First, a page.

Thursday 25 December 2014

Monsters vs Aliens

The Fifties: a time when smoking was good for you, women knew their place, and nuclear energy was glamorous and exciting.

The bold, new atomic age promised a future of unlimited energy, new medicines, and world peace. Of course, what we actually got was a Cold War, Chernobyl and bemused-looking sheep glowing away like a Ready Brek advert.

But there was at least one silver lining to the radioactive cloud: monster movies.

Hollywood, never slow to exploit the money-making potential of total global annihilation (witness pretty much the entire oeuvre of Roland Emmerich), found in radiation the perfect cinematic foil. At a stroke, atomic energy made plausible the existence of a series of terrifying, never-before-seen threats to humanity.

Just think of the excitement: movie producers were suddenly free to create monsters as outlandish and weird as their imaginations could command. (Provided, of course, said monsters could be made from rubber and have enough room inside for a stuntman to blunder around unconvincingly).

From these more enlightened times, such ideas seem patently childish. Which is probably why Dreamworks thought they’d be fertile ground for a gentle, family-friendly parody: Monsters vs Aliens (2009).

Our hero is Susan, an everyday small-town girl living a blandly anonymous life. However, her bucolic suburban existence is shattered when she’s transformed into a 49-foot-tall version of herself after being hit by a meteorite containing ‘quantonium’: the baffling-and-clearly-bollocks science element. (See also Scotty’s famed ‘dilethium crystals’ in Star Trek.)

Captured by the military, Susan is whisked off to a secret facility where other mutants are kept under lock and key. But then, wouldn’t you just know it, Earth only goes and gets itself threatened by some aliens (that other staple of Fifties sci-fi).

Susan: Attack of the '50s sci-fi cliches
Hey, it suddenly looks like Susan and her rag-tag collection of freakish friends – having been mistreated so badly – are going to have to save the day. We can only hope that those rotten suits who judged people by their appearance have learned their lesson, kids.

Given Monsters vs Aliens’ vintage inspirations there’s fun to be had in playing ‘spot the movie reference’. While 12 inches shorter, Susan is clearly a homage to Attack of the 50 Foot Woman.

And you don’t need the brain power of an atomic scientist to work out that ‘Bob’ - an indestructible blue gunge – is inspired by The Blob. The classic-era origins of the entertainingly waspish Dr Cockroach (The Fly) and the charmingly simple Missing Link (Creature from the Black Lagoon) are similarly easy to spot.

Enjoyable, as this good natured mimicry is, a nagging doubt gradually grows into an all-consuming question: does this film have an original idea of its own? Such doubts are thrown into sharp focus when, having exhausted the entire canon of Fifties classics, the film starts ransacking other famous sci-fi films from across the decades. Star Trek, Close Encounters of the Third Kind, and E.T are all gleefully plundered as the scriptwriters desperately search for more tropes to poke fun at.

And herein lies the problem. While it has a fun premise and is beautifully animated, the film is effectively one massive in-joke. And not a particularly clever one at that. The effect is rather like watching one of those dreadful ‘Top 100’ shows, where a kaleidoscope of familiar scenes are served up devoid of context and meaning.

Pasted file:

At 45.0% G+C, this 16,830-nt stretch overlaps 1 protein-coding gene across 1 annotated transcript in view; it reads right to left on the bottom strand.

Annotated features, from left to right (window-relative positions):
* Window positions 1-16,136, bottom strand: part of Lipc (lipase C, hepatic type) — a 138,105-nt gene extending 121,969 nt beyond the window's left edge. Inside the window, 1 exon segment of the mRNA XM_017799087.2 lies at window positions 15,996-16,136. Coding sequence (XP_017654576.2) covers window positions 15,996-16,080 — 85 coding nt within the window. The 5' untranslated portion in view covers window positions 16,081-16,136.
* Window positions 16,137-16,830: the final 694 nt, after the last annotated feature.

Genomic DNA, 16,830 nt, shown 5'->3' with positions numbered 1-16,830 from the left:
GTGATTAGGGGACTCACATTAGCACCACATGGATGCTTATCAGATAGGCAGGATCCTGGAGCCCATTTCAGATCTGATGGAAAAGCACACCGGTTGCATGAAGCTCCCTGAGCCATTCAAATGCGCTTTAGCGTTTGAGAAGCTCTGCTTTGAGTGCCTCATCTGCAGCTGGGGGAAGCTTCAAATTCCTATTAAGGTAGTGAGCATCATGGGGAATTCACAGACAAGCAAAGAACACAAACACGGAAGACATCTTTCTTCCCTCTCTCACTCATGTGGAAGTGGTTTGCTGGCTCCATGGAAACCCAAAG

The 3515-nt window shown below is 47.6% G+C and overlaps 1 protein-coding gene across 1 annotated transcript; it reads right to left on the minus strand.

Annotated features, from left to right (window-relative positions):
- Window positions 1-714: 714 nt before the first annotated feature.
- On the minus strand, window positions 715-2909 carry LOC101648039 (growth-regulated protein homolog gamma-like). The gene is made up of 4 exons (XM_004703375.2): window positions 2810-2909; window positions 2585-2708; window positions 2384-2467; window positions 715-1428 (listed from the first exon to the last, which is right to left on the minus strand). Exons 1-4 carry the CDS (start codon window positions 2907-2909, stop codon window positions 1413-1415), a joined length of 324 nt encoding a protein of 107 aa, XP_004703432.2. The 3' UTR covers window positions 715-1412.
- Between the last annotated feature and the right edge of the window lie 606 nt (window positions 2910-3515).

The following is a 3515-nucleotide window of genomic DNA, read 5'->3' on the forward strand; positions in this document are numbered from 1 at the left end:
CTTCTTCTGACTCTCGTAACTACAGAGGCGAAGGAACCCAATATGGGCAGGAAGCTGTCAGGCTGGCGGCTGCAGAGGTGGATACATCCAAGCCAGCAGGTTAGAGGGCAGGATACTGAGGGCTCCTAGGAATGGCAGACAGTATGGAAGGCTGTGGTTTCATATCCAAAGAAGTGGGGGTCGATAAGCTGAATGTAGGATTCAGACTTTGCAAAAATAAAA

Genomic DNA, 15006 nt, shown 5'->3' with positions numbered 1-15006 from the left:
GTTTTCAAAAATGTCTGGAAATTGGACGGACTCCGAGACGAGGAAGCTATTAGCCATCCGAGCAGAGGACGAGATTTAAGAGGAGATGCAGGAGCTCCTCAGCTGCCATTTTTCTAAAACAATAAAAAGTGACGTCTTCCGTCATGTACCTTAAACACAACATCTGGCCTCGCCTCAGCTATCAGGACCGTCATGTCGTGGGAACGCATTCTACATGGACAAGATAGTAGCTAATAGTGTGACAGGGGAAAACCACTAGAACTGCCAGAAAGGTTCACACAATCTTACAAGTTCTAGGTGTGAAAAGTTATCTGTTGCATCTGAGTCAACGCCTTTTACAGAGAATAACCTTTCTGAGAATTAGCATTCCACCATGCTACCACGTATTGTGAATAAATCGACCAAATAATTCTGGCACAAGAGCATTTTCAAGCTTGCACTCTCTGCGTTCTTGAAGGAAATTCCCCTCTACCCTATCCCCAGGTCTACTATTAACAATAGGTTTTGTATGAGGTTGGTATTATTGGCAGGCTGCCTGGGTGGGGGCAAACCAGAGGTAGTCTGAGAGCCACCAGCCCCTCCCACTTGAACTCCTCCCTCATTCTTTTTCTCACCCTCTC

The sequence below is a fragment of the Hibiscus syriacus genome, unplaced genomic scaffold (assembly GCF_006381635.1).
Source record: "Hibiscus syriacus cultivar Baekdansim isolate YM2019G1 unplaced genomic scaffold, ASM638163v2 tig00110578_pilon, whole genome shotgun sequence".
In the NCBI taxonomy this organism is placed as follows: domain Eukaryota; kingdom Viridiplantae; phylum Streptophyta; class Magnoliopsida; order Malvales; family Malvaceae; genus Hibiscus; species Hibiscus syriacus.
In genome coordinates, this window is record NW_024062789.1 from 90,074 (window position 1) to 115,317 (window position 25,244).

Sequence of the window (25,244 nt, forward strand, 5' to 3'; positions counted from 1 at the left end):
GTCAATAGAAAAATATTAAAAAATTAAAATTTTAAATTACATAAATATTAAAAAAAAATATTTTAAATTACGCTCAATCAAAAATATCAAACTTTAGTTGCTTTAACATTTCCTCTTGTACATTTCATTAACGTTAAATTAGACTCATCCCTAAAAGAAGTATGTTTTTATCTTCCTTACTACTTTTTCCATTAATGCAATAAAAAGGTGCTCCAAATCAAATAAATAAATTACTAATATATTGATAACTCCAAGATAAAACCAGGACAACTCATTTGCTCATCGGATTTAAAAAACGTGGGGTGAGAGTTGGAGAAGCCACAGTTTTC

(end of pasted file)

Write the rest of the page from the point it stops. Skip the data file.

Still, at least Monsters vs Aliens doesn’t have Jodie Marsh and Bryan from Big Brother 2 sharing witless (and made up) anecdotes. Small mercies and all that.

Thankfully, there’s also an exploding helicopter scene to maintain our interest. This takes place early in the film. After she’s captured by the military, the newly 49 foot tall Susan is escorted to her cell by two helicopters.

As she protests her imprisonment, pleading that she poses no danger to anyone, she accidentally slaps a helicopter. With its rotor blades crumpled, the damaged chopper spins round out of control before crashing to the ground and exploding. Sorry Susan, you were saying?

Artistic merit

It’s well enough done. The helicopter explosion is really just a punchline to a joke, and not the climax of a dramatic scene, so it’s fairly perfunctory.

Exploding helicopter innovation

First known helicopter explosion in an animated movie. First helicopter to be destroyed by a petulant 49-foot-tall-woman.

Do passengers survive?

No. The camera lingers on the bloody and charred remains… Of course the pilot survives. This is an animated children’s film, for heaven’s sake: not Apocalypse Now.


Appropriately for a film about invaders from outer space, a galaxy of Hollywood stars lend their vocal talents to the film. Personal favourite was Kiefer Sutherland turn as the grizzly, gruff, and gung-ho General W.R Monger – a name guaranteed to raise a smile with weak pun enthusiasts everywhere.


You have to wonder whether the scriptwriters, giddy with so many in-jokes, actually forgot they were writing a children’s film. It’s hard to imagine most six-year olds would have a working knowledge of Fifties B-movie sci-fi.

Pixar has built a multi-billion dollar empire from remembering to throw in a few decent jokes for the grown-ups, but here it’s definitely the kids who are the afterthought.

Favourite quote

After learning of the alien invasion of Earth, the President announces, “Boys, set the terror level to code brown ‘cause I need to change my pants.”

Interesting fact

Despite a less than impressive critical reception, the film has curiously – four years on – spawned an animated TV series charting the group’s further adventures.

Review by: Jafo

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